Back to school is usually associated with shelling out cash for school supplies and fall shopping. This fall, students at the College found something else to spend their money on – parking tickets.
Although parking tickets are common at any time of the year, Campus Police say that there is an increase in the beginning of every school year.
“What happens is that at the beginning of the school year, versus the beginning of spring semester in February, there are a lot of people who are parked here who don’t have parking decals,” Lt. Don Rizzo of Campus Police said. “They’re given a deadline. The deadline comes up and our officers go out and write out tickets for people and invariably there’s a couple of hundred tickets given out. It depends on how many (students) they (the officers) come across who don’t have their decals yet.”
Some students feel that paying $230 for the decal, whether they have it on the car or not, should be enough.
“I could not bring my car up to (the College) right away because it began to have transmission problems,” Sharlene Edwards, junior secondary education/English major, said. “I never picked up my parking decal because I was busy becoming adjusted to my new classes and I didn’t have my car on campus yet. On Sept. 13, my parents surprised me and brought my repaired car to campus at 10 p.m. I could not obtain my parking decal because Green Hall was obviously closed, so I parked my car in Lot 6 in the Metzger Drive Parking Garage, which is where my parking decal would have allowed me to park.”
Edwards said that she left a note on her dashboard explaining that she would be back with her decal as early in the morning as possible. When she got to her car, there was a ticket for $50.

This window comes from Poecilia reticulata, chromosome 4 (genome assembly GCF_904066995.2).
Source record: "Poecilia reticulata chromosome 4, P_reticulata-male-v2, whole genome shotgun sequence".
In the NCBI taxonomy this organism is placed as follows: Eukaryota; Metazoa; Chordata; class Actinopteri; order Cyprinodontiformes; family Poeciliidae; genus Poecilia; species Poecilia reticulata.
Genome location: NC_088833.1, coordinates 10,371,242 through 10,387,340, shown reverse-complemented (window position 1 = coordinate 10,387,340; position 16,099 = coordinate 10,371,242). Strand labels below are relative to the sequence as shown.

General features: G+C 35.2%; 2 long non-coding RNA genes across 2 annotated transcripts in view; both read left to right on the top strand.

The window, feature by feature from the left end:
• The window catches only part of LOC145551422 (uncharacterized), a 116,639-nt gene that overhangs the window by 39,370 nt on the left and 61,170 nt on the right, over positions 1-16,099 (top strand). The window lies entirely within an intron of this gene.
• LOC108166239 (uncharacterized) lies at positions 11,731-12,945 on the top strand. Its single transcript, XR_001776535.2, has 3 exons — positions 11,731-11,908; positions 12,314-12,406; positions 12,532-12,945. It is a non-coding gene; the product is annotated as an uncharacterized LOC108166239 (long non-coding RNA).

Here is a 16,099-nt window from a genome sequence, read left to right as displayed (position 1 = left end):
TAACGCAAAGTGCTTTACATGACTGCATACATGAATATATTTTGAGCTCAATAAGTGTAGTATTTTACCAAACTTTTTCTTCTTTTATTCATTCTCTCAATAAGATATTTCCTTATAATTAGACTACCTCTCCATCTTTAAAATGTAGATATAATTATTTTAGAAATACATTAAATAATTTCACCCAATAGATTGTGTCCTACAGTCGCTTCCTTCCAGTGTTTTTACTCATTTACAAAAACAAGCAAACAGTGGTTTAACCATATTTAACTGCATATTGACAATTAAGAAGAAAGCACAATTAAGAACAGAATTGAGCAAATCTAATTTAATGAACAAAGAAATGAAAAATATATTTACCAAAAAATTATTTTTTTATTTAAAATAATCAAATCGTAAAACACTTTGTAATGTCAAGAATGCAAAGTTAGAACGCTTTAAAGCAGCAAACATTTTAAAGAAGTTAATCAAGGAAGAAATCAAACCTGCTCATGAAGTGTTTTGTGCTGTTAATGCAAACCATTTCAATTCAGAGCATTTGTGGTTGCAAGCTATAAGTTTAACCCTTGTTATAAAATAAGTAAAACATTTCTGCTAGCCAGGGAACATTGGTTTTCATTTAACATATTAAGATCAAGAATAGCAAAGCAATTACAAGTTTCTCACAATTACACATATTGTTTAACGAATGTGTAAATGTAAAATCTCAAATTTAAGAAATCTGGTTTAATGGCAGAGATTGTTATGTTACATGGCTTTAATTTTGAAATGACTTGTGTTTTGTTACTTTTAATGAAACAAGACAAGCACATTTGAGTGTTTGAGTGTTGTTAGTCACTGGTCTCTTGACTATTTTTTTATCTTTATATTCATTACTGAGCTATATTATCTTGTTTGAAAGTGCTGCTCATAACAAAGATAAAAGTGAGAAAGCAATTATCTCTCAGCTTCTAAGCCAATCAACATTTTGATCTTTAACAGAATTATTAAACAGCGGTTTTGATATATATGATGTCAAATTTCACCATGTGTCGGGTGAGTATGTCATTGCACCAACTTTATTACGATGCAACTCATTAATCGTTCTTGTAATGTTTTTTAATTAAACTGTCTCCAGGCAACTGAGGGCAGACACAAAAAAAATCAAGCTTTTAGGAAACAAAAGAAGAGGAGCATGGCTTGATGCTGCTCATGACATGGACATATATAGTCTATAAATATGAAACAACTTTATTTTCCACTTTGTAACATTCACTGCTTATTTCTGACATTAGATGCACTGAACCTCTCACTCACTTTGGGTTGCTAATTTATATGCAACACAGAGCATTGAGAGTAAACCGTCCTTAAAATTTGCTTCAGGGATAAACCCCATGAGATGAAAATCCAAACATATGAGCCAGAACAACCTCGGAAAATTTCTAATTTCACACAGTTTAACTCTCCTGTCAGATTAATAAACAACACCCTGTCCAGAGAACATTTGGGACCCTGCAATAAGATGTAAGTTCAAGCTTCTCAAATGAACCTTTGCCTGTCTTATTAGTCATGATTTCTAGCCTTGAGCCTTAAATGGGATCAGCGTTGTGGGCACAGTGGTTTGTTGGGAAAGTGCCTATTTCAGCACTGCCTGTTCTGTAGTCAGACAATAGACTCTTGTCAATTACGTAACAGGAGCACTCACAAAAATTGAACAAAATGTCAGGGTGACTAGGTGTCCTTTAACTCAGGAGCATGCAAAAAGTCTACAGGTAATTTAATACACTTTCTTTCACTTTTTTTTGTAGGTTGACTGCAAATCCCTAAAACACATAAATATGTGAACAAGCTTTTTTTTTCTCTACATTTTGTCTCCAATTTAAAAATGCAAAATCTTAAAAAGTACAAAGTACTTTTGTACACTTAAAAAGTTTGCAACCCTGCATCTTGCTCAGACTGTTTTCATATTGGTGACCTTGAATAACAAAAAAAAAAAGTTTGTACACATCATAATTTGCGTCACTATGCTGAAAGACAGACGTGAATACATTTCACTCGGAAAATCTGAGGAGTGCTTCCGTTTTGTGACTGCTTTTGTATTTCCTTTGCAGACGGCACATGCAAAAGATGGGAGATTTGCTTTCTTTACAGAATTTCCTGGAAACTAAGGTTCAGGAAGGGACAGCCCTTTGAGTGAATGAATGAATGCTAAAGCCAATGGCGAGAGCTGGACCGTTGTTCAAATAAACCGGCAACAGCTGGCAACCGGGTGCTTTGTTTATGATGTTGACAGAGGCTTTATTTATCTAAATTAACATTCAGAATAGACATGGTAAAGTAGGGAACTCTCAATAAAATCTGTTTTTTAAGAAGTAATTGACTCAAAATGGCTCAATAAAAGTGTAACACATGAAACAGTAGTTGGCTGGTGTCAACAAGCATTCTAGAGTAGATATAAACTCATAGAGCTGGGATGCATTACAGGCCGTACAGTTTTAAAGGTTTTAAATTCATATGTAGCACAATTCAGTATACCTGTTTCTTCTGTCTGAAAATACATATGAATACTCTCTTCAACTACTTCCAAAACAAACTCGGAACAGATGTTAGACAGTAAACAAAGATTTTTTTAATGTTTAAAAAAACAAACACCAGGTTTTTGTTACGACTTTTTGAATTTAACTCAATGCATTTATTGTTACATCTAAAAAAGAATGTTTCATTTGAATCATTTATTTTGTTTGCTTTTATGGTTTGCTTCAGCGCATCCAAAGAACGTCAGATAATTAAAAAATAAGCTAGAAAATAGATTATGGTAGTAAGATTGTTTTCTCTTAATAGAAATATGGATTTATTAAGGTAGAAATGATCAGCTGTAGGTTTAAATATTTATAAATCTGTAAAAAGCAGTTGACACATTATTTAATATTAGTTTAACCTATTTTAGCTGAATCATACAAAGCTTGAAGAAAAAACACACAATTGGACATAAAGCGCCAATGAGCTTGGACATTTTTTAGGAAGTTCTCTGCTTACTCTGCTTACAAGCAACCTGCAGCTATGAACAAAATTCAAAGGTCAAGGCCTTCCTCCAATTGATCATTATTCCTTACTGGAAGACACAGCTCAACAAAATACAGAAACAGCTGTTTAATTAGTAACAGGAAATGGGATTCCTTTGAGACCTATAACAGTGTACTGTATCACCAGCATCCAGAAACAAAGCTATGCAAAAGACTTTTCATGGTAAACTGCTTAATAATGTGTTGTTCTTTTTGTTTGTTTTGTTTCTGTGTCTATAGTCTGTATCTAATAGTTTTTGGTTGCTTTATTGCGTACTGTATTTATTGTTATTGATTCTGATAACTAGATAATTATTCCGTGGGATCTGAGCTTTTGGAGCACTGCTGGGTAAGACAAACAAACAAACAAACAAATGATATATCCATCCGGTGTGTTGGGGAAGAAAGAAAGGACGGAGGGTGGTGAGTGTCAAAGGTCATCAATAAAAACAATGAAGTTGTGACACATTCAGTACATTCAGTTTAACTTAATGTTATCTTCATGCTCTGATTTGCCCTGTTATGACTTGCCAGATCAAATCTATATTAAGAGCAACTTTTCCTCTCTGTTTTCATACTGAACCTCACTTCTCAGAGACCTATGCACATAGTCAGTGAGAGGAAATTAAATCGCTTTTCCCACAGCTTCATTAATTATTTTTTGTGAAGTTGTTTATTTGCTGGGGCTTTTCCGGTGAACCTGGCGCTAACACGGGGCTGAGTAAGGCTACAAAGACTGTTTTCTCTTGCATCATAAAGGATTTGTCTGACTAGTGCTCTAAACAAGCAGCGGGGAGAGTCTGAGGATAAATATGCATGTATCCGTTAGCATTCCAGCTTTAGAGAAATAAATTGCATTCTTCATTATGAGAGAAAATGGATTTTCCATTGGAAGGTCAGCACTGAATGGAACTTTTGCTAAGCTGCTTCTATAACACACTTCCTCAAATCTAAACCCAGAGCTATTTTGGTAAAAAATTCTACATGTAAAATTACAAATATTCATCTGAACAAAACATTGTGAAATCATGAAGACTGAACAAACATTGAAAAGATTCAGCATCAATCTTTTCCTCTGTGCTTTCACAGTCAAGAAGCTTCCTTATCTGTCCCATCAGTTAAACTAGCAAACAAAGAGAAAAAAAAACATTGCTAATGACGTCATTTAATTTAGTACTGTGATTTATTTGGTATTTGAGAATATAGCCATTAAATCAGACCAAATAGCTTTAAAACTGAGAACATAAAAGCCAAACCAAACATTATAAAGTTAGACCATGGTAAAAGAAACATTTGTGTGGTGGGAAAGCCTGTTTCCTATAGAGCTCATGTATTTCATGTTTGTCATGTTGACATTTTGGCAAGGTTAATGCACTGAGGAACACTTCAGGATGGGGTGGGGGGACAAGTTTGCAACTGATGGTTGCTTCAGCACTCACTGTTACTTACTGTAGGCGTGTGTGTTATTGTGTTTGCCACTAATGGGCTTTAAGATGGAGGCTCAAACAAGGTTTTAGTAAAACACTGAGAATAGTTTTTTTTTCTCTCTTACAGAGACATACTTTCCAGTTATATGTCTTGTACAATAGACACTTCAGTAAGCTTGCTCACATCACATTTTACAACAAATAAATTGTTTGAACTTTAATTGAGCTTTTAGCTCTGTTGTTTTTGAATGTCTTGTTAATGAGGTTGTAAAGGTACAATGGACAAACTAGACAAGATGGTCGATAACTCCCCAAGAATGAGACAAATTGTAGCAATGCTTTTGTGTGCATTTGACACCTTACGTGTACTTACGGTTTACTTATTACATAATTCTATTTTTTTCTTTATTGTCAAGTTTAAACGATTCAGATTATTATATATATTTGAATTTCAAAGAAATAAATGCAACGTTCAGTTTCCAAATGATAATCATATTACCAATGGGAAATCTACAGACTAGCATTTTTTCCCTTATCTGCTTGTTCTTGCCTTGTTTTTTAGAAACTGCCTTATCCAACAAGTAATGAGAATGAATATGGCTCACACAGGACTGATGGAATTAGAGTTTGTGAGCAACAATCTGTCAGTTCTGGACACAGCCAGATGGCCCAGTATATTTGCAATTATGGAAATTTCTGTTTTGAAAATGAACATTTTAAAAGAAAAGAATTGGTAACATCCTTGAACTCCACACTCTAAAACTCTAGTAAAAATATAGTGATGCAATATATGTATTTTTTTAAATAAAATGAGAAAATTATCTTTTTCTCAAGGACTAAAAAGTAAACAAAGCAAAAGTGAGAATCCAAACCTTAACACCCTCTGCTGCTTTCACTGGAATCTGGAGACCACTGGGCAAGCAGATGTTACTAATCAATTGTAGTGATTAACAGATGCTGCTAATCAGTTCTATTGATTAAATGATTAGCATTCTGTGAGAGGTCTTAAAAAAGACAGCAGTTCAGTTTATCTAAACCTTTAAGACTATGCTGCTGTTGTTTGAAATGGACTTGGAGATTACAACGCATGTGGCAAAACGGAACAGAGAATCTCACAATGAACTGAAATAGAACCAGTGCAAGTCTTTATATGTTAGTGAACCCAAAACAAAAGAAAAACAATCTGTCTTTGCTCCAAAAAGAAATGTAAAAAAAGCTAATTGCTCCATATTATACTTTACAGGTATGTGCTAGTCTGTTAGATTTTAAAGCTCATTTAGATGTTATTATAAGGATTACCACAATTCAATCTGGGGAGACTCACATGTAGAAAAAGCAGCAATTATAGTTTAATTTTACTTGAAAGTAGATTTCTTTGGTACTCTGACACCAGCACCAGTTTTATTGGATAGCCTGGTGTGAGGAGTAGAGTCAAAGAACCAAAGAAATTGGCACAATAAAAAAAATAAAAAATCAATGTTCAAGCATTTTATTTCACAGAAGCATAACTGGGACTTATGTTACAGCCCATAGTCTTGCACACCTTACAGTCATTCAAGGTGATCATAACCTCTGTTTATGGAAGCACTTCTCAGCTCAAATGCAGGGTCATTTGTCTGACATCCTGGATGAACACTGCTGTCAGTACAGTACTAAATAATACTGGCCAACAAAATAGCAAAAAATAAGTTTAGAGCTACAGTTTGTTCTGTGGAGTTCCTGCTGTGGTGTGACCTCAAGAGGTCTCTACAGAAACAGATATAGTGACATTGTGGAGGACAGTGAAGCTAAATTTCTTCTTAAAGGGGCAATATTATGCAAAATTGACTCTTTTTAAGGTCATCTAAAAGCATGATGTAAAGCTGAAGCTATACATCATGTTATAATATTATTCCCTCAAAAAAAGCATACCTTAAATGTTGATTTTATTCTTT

“I do not see why I should be charged another $50 when I already paid $230 for the privilege to park on campus,” Edwards said. “It is my right to one of those parking spots in the Lot 6 Metzger Drive Parking Garage. I assume that Campus Police was able to see my parking permit status when they ran my license plate, which makes the ticket even more ludicrous.”
According to Campus Police, lack of a valid parking decal displayed on the car is the main reason for ticketing.
“(Students) have the decal and it could be anywhere but it’s not on the car,” Rizzo said.
While students report a dramatic increase in parking tickets this year, Campus Police say it’s nothing new.
“Every September we have this happen; people have excuses,” Rizzo said. “This goes through the month of September and the huge onslaught tends to slack off going into October because the students, faculty and staff get the permits and stick them on the cars.”
For some students, the problem is not the parking ticket itself but the extent to which Campus Police enforce the policy.
“I didn’t pick up my parking decal. I was parked in an upper level of Lot 6 from Tuesday night to Friday morning,” Tom Sales, senior political science/philosophy major, said. “I got five tickets in addition to a boot in that time. I received one ticket within three hours of a previous ticket. All of my tickets were written between 10 p.m. and 8 a.m.”
It wasn’t just the amount of tickets that upset Sales. “The tickets showed up on my TESS account. I had previously registered the car with the College and it had last year’s sticker on it,” Sales said. “When they run my tags, it shows up that I paid for a parking pass and simply hadn’t picked it up yet. I was parked in a legal space. I feel it was a bit excessive.”
Stephanie Elyar, junior engineering major, said she was parked in Lot 9 but was slightly over the line. “When I went back to my car, I had a ticket for being parked in two spots, even though there was a car parked in the spot next to me. It annoyed me, but I paid it because I had no proof in my defense. Fifty dollars was a little steep though.”
The increase in parking tickets creates a greater rift between students and police, but Campus Police officers say they are striving to do the opposite and unify the student body and the police.
“The cops are here to enforce the laws, but the laws are there for everyone’s safety,” Rizzo said. “We’re here for safety purposes. If we can get people to realize that and think about that, each individual can take a part in making their life and everyone else’s safer, and by doing that you’re helping your fellow students, they’re helping you, you’re helping us.”